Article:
colourful way to get to the sights, particularly on Luzon,
the largest and most populated island. Jeepneys, converted
US Army jeeps, are cheap and luridly decorated with poems,
photos and lights. Surface transport is quite safe compared
with other South East Asian countries, though pick pocketing
can sometimes be a problem.
Domestic flights are cheap and shave off long overland
travel times. Philippine Airlines and Air
Philippines cover much of the countries main towns
and cities. Sample fares to a popular destination like Cebu
is around $121 US dollars return. If you are travelling to
a few islands, and your time is short, buy an airpass to save
money (instead of buying individual tickets)
Chinese, Spanish and Malay recipes form the base of Filipino
dishes. Stewed meats are commonly served with rice, combined
with boiled vegetables and seafood. Soups are also popular
and meats like beef and liver are common ingredients. BBQ'd
pig (Lechon) is popular for weddings and parties and
is roasted on large spits; it can be expensive with a whole
animal going for around $200 US dollars.
Lots of snack foods can be found at push carts and street
stalls like Baloo, the fertilized duck eggs that are
meant to improve virility; and Halo-Halo, a popular
desert that combines crushed ice with chopped fruit and is
topped with sweetened condensed milk.
The main language of the Philippines is Tagalog, though
English is so widely spoken here that it serves as a second
language (and the official language for law and legal matters).
Travellers will never have a hard time communicating. Tribal
languages are spoken all over the remote areas of the country
and a large number of dialects exist. When visiting these
places it pays to pick up some Tagalog in case English isn't
Heat and humidity dominate the country's weather although
it is slightly drier between December and June. The Philippines
lie in the monsoon zone, and experiences it's rainy season
between July and December. This is also typhoon season, and
the island archipelago frequently is pounded by large storms
at this time, that leave flooding. Extensive damage and destruction
to the infrastructure; it pays to listen to the weather reports,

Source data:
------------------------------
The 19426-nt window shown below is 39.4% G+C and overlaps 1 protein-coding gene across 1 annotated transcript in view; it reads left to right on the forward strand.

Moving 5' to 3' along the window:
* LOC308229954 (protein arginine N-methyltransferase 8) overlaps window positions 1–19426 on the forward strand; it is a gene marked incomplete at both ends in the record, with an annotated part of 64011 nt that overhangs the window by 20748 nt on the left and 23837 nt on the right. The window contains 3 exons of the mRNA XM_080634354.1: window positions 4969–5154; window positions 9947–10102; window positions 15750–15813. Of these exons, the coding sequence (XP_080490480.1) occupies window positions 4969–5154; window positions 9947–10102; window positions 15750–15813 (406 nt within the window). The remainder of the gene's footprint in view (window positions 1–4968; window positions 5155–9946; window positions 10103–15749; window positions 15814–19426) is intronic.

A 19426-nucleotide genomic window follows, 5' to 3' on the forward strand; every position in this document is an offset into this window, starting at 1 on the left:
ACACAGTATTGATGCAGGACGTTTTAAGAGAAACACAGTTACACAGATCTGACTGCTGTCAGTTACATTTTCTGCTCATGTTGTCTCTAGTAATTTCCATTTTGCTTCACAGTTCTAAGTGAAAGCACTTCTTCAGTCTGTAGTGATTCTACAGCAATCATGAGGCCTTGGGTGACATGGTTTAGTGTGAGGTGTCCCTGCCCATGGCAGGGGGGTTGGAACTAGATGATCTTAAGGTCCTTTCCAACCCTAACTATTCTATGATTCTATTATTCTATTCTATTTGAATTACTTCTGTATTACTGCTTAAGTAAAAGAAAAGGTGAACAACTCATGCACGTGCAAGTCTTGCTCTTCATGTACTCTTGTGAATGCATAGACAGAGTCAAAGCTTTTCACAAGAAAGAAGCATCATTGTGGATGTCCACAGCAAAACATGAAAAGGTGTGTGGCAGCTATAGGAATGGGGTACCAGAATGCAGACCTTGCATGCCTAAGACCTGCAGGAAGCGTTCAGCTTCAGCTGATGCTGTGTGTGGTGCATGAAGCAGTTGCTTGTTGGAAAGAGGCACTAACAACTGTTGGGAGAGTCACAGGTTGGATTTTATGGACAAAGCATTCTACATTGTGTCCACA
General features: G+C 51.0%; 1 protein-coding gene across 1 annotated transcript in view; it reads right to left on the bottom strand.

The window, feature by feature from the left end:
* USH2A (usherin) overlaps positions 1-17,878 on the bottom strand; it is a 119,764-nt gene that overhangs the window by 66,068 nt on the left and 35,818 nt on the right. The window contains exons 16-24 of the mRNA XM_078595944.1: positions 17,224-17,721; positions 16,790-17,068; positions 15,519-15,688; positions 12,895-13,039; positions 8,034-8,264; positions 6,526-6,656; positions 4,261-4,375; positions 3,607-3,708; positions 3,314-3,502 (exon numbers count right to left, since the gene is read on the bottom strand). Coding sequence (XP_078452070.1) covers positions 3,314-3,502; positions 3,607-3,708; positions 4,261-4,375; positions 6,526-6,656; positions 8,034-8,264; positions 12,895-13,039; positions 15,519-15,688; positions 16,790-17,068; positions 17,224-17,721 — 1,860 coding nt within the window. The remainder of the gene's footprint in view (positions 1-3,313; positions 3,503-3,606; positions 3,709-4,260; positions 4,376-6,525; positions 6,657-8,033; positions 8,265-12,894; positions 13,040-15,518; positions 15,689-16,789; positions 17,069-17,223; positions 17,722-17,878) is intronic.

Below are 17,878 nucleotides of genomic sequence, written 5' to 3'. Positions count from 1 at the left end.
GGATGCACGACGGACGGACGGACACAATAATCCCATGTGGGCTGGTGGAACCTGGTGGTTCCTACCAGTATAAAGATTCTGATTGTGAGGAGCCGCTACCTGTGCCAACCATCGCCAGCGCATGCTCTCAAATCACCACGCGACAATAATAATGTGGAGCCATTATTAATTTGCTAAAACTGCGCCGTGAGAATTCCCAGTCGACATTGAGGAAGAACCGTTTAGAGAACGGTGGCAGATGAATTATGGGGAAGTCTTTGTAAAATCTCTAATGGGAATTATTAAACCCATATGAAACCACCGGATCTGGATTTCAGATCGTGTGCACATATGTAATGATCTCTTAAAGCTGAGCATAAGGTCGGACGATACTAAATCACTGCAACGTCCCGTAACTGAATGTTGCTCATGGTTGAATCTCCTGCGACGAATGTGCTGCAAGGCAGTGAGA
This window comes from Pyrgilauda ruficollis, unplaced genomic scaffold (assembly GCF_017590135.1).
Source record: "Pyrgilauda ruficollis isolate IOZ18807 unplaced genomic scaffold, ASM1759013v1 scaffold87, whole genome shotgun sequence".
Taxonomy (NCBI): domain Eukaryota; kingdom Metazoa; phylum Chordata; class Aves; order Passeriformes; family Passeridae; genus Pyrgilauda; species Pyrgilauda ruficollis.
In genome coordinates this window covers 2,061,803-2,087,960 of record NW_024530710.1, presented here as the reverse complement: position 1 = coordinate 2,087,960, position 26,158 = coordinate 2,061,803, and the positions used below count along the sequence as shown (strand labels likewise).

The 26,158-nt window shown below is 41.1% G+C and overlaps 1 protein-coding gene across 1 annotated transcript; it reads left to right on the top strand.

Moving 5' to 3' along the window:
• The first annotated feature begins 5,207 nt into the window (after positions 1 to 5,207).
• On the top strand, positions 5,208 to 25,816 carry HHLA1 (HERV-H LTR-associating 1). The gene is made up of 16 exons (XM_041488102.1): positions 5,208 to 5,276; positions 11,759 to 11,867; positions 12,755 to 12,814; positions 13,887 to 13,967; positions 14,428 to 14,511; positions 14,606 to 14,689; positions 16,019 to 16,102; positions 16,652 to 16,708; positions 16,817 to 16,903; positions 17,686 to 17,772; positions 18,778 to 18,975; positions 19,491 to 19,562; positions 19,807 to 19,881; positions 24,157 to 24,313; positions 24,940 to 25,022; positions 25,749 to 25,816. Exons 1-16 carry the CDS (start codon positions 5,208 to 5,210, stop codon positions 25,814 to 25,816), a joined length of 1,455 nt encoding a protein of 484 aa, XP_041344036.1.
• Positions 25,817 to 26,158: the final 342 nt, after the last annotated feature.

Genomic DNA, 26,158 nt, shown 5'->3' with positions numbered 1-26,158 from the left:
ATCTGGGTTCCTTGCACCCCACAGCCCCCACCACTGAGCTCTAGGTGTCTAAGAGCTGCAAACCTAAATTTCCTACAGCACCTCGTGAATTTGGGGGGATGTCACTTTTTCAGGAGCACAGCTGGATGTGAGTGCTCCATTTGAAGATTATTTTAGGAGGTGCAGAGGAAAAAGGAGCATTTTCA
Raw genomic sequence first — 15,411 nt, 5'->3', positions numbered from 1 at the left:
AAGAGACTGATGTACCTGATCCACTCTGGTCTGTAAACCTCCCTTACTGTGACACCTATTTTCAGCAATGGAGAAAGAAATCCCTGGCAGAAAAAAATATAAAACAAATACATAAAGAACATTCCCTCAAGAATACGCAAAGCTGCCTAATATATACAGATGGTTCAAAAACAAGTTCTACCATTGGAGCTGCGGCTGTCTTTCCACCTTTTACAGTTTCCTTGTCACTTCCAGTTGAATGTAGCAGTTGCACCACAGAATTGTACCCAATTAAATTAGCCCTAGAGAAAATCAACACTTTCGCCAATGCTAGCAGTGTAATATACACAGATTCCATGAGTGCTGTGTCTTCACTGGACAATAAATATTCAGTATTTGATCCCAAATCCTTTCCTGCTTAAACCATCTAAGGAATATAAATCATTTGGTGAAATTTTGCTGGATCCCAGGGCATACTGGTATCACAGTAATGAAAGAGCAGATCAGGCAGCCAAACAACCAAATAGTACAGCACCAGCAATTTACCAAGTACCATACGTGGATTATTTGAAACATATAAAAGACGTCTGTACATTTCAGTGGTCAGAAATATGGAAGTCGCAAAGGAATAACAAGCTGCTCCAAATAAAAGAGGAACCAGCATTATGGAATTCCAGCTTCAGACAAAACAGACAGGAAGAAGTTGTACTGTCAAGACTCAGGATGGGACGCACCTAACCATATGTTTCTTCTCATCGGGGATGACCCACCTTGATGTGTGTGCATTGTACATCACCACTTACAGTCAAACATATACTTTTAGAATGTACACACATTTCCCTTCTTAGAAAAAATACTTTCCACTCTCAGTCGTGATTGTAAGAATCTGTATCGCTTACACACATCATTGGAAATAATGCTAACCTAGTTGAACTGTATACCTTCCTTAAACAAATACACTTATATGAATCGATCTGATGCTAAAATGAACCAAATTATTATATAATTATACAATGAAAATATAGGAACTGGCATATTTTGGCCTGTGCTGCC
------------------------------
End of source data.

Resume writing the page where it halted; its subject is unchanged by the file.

as sea and land transport can be snarled up for days. The
best weather is after the rains have passed, and expect daytime
highs in the low 30's C. By May the heat is oppressive, especially
in Manila where temperatures can climb to the low 40's C.
The Philippines is mainly a Catholic country and its wise
to dress moderately conservative, particularly in the rural
areas. It is a hot country so light, cotton clothing is recommended.
Bring rain gear if you venture here in the rainy period, and
some shoes that dry out easily.
The far south is primarily Muslim, and dressing conservatively
is a must while travelling here; long sleeved shirts and trousers
for men while women shouldn't wear shorts or tank tops, especially
when visiting the beach.
The Philippines requires some vigilance when it comes to health;
Malaria, Hepatitis, and Cholera are risks; take care with
ice, fresh fruits (always peel them) and cooked food should
be served very hot. Drink lots of bottled water to avoid dehydration
and avoid tap water or ice.
Meeting with a tropical medicine doctor before departure is
essential to discuss malaria medications and injections, should
they be required.
For less than 21 days, most western nationalities require
no visa at all, and are granted one upon arrival at either
Manila or Cebu, the main international arrivals points. For
longer stays travellers can apply for a visa from a Philippine
embassy or consulate. A three month visas costs $35 and even
longer visas (for six months to one year) can be applied approved,
though they limit each visit to just under 2 months.